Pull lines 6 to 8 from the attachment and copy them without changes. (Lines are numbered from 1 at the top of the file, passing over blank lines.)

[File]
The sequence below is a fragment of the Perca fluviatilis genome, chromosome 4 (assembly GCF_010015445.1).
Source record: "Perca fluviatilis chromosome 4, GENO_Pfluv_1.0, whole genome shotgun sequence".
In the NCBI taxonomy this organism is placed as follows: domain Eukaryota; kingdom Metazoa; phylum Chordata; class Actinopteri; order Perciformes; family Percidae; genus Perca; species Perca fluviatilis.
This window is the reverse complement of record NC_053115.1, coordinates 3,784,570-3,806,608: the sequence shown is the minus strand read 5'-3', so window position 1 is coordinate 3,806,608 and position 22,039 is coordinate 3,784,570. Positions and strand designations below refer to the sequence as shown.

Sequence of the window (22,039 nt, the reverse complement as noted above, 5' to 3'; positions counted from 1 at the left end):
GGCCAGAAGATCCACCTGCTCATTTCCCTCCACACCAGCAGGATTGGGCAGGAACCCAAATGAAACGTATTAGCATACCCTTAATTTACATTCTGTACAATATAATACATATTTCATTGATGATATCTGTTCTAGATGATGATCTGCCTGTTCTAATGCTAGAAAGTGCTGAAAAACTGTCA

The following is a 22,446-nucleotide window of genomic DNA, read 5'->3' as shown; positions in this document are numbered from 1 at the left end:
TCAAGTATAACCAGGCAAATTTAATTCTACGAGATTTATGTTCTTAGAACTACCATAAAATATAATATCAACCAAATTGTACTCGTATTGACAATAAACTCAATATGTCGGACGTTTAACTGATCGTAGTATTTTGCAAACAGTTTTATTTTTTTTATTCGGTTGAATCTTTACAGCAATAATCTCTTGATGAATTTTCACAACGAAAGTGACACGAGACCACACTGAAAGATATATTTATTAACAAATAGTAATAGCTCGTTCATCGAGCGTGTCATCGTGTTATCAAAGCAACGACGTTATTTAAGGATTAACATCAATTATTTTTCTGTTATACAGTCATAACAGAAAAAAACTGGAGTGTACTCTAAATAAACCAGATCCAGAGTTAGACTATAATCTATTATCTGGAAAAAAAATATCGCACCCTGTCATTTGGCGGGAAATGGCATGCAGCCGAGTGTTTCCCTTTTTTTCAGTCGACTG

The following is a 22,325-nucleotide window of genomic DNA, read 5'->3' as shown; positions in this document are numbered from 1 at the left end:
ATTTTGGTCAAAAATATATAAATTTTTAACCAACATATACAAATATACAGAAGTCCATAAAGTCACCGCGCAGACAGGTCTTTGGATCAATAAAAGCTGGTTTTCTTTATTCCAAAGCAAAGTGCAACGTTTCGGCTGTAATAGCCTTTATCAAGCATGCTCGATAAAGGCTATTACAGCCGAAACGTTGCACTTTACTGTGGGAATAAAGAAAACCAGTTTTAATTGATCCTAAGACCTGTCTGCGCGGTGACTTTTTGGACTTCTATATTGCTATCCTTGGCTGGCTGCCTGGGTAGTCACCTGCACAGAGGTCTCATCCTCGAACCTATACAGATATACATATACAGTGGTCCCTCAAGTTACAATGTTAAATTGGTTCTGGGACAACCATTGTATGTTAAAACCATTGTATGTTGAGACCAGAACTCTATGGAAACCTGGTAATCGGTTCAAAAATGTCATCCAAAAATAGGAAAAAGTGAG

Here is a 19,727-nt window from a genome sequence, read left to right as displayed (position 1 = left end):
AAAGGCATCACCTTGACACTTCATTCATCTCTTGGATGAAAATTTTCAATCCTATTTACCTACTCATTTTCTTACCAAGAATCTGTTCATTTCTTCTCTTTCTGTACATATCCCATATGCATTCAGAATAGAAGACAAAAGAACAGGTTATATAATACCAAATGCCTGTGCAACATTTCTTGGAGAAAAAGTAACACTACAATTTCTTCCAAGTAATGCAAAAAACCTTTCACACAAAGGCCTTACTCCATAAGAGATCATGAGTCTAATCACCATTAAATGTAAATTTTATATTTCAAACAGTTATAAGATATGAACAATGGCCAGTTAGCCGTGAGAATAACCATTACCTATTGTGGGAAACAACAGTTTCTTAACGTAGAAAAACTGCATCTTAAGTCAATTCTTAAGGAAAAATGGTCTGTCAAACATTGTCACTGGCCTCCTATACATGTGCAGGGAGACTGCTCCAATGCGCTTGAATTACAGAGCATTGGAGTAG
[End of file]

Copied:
GGCCAGAAGATCCACCTGCTCATTTCCCTCCACACCAGCAGGATTGGGCAGGAACCCAAATGAAACGTATTAGCATACCCTTAATTTACATTCTGTACAATATAATACATATTTCATTGATGATATCTGTTCTAGATGATGATCTGCCTGTTCTAATGCTAGAAAGTGCTGAAAAACTGTCA

The following is a 22,446-nucleotide window of genomic DNA, read 5'->3' as shown; positions in this document are numbered from 1 at the left end:
TCAAGTATAACCAGGCAAATTTAATTCTACGAGATTTATGTTCTTAGAACTACCATAAAATATAATATCAACCAAATTGTACTCGTATTGACAATAAACTCAATATGTCGGACGTTTAACTGATCGTAGTATTTTGCAAACAGTTTTATTTTTTTTATTCGGTTGAATCTTTACAGCAATAATCTCTTGATGAATTTTCACAACGAAAGTGACACGAGACCACACTGAAAGATATATTTATTAACAAATAGTAATAGCTCGTTCATCGAGCGTGTCATCGTGTTATCAAAGCAACGACGTTATTTAAGGATTAACATCAATTATTTTTCTGTTATACAGTCATAACAGAAAAAAACTGGAGTGTACTCTAAATAAACCAGATCCAGAGTTAGACTATAATCTATTATCTGGAAAAAAAATATCGCACCCTGTCATTTGGCGGGAAATGGCATGCAGCCGAGTGTTTCCCTTTTTTTCAGTCGACTG